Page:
The death toll from a 36-car pile-up on Saturday morning in Anshun has reached nine, with 19 people injured, Xinhua reports. The accident happened around 9am along a one-kilometre section of the Shanghai-Kunming Expressway, amid extremely thick fog. Several vehicles were on fire, and the section of road was blocked until late Saturday.

Butterfly Mother

The Miao minority people of Leishan county will celebrate the Guzang Festival, a grand event that takes place once every 13 years, from Saturday until November 29, reports. According to ancient Miao songs, the festival was created to pay tribute to the Butterfly Mother, who they believe created the world.


Tiger baby boom

A total of 91 Siberian tigers, one of world's most endangered animals, have been born this year at the Siberian Tiger Park in Harbin, Xinhua reports. The park now has 1,067 Siberian tigers and is the largest Siberian tiger conservatory in the world.

Songhua stops

Navigation and cargo transport along the Harbin section of the Songhua River was stopped on Monday, after a recent temperature plunge froze its waters for the winter, Xinhua reports. The annual shutdown of the Heilong river's largest tributary because of cold weather usually lasts about five months.


Data crime

A traffic police officer who illegally sold 12,441 pieces of personal information online has been sentenced in Shangcheng county, Xinyang, to six months' detention with a one-year reprieve, the Dahe Daily reports. The officer made 61,429 yuan by selling data from the public security bureau's internal database.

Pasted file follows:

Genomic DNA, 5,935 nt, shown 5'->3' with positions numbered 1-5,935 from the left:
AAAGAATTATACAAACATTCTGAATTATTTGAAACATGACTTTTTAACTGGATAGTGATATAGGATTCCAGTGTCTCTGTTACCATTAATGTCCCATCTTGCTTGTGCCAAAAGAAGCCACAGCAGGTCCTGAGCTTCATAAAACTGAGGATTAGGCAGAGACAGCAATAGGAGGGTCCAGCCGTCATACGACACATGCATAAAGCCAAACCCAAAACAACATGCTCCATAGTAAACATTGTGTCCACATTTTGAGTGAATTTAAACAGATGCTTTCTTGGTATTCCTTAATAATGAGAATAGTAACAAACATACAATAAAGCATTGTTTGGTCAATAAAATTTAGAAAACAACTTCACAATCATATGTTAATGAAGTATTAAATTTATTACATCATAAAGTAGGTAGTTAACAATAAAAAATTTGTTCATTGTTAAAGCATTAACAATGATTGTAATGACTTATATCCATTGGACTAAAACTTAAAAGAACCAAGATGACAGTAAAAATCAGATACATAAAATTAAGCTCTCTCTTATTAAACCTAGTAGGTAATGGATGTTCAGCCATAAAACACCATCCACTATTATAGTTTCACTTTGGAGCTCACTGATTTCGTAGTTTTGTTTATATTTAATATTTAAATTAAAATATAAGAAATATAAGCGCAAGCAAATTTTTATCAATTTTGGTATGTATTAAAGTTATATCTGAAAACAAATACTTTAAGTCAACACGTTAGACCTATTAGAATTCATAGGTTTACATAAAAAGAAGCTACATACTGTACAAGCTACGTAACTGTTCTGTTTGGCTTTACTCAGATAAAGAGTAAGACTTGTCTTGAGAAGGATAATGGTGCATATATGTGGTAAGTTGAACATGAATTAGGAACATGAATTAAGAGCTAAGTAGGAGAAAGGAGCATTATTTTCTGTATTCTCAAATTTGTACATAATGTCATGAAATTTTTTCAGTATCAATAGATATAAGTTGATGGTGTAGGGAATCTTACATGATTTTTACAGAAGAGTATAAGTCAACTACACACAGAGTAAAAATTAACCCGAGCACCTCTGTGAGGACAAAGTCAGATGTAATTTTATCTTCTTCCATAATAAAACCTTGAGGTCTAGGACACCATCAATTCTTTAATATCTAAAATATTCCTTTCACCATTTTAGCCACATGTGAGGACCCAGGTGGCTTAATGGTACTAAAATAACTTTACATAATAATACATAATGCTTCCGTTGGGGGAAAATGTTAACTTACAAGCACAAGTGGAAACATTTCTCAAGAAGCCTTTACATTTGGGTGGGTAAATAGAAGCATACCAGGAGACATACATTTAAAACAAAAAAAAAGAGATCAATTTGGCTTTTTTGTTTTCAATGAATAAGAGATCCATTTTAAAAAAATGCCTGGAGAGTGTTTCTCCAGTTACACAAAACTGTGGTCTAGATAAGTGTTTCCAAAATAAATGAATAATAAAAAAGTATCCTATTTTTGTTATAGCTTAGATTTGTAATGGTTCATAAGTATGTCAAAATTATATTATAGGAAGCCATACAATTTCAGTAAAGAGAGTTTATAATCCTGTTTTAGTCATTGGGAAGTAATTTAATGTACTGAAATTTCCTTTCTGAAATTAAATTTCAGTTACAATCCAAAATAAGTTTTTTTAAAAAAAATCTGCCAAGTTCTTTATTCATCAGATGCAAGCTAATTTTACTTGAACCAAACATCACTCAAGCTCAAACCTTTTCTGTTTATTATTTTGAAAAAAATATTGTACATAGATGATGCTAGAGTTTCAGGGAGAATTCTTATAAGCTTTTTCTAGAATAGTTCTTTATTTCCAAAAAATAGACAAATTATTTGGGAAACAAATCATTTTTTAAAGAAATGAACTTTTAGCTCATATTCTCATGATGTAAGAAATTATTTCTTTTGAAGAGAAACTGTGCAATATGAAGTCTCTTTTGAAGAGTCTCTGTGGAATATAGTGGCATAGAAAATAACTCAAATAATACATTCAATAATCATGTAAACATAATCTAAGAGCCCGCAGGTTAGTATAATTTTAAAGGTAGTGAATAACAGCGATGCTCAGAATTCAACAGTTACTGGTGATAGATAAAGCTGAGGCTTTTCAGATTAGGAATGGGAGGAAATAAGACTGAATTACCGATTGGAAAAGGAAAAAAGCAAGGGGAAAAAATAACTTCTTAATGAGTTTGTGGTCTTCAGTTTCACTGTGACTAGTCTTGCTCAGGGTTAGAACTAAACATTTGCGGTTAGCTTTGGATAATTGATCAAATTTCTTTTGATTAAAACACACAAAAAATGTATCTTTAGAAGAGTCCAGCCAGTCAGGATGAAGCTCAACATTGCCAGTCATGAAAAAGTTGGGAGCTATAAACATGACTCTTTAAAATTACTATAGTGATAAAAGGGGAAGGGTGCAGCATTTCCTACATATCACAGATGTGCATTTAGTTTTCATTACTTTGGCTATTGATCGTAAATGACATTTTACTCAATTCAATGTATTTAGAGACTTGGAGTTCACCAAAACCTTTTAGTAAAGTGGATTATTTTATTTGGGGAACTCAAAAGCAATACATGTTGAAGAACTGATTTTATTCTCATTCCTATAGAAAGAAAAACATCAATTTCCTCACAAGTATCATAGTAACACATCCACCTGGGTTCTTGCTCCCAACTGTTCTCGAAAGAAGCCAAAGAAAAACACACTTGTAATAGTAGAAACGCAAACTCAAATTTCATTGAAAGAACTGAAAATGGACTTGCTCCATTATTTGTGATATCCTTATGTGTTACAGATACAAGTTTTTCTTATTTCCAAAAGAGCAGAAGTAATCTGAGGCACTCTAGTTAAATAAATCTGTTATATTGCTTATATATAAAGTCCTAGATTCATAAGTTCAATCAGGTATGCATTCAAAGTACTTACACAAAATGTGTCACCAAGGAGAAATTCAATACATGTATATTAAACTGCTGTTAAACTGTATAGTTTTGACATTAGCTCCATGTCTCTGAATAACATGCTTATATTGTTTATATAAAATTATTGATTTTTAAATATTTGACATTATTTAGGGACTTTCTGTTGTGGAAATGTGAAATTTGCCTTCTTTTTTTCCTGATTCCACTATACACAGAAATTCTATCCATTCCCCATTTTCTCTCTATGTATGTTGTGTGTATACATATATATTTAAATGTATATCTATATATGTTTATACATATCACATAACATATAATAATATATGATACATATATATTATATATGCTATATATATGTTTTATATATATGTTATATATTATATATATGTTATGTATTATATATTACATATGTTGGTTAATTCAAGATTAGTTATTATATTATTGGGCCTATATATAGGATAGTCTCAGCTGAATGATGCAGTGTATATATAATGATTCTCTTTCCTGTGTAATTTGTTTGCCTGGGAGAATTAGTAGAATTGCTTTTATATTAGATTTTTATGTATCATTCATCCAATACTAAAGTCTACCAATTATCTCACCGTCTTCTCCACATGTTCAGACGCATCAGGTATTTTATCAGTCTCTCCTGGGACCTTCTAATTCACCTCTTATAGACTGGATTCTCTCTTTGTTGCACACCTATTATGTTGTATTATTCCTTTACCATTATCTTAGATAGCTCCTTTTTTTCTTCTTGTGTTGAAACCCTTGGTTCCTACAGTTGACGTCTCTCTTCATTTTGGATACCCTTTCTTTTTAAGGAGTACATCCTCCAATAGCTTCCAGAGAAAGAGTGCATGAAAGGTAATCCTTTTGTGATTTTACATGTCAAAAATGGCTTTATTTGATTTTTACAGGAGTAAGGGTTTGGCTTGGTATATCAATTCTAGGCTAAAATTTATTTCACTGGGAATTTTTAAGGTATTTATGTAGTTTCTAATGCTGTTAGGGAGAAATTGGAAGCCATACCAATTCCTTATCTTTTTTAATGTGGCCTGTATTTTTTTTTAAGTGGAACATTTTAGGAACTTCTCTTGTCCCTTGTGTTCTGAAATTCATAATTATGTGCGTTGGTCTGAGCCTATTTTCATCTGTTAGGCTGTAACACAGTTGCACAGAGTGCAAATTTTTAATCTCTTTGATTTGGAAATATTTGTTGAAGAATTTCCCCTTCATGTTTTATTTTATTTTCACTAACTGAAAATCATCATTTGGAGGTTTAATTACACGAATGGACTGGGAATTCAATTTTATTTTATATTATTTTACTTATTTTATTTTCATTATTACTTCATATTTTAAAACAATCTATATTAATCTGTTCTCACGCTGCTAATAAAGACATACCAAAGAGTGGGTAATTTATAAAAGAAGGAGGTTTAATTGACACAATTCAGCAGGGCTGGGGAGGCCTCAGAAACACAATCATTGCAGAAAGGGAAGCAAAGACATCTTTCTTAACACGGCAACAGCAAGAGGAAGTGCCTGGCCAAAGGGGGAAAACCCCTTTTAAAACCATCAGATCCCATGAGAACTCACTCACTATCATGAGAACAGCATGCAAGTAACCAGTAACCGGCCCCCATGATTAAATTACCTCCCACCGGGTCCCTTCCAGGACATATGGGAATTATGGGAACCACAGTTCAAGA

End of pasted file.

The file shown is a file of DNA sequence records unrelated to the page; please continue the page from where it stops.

Hitting lotto 27 times

All of the 27 winning lucky-draw tickets for a 139-million-yuan prize may have been bought by the same person in Dengzhou city, the Dahe Daily reports. Lottery officials said all of the tickets were purchased within just a few minutes from two ticket sellers located near each other. Organisers were waiting for the winner, or winners, to come forward.


Sinkhole swallows house

A stone quarry near a village in Changsha has been ordered to close after a house about 100 metres away collapsed into a sinkhole on Saturday, the Xiaoxiang Morning Herald reports. A 67-year-old farmer woke up at 2am to use the toilet, and heard a rumbling coming from the ground. A two-metre-wide hole opened up outside his home and was expanding. With his disabled wife still inside, he called his son to help get her out. Within hours the home and about 20 nearby trees were engulfed by the sinkhole.